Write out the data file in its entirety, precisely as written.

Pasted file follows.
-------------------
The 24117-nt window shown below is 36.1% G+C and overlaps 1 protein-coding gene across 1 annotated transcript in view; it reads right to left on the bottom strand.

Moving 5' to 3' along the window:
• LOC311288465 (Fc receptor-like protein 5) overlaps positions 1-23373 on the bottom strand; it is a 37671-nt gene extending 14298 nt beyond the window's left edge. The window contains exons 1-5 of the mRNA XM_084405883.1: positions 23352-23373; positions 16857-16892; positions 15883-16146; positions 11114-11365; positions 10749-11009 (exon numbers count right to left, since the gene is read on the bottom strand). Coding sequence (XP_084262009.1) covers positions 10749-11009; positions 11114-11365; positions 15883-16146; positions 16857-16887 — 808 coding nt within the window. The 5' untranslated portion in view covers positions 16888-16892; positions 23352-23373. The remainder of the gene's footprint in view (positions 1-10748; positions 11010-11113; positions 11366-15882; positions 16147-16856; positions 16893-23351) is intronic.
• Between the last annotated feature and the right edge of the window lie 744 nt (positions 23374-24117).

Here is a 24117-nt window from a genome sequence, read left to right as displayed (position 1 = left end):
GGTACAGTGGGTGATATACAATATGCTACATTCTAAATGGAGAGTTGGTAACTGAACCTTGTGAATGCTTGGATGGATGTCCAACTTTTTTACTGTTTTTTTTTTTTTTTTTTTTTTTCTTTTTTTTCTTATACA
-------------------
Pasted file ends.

The 24117-nt window shown below is 36.1% G+C and overlaps 1 protein-coding gene across 1 annotated transcript in view; it reads right to left on the bottom strand.

Moving 5' to 3' along the window:
• LOC311288465 (Fc receptor-like protein 5) overlaps positions 1-23373 on the bottom strand; it is a 37671-nt gene extending 14298 nt beyond the window's left edge. The window contains exons 1-5 of the mRNA XM_084405883.1: positions 23352-23373; positions 16857-16892; positions 15883-16146; positions 11114-11365; positions 10749-11009 (exon numbers count right to left, since the gene is read on the bottom strand). Coding sequence (XP_084262009.1) covers positions 10749-11009; positions 11114-11365; positions 15883-16146; positions 16857-16887 — 808 coding nt within the window. The 5' untranslated portion in view covers positions 16888-16892; positions 23352-23373. The remainder of the gene's footprint in view (positions 1-10748; positions 11010-11113; positions 11366-15882; positions 16147-16856; positions 16893-23351) is intronic.
• Between the last annotated feature and the right edge of the window lie 744 nt (positions 23374-24117).

Here is a 24117-nt window from a genome sequence, read left to right as displayed (position 1 = left end):
GGTACAGTGGGTGATATACAATATGCTACATTCTAAATGGAGAGTTGGTAACTGAACCTTGTGAATGCTTGGATGGATGTCCAACTTTTTTACTGTTTTTTTTTTTTTTTTTTTTTTTCTTTTTTTTCTTATACA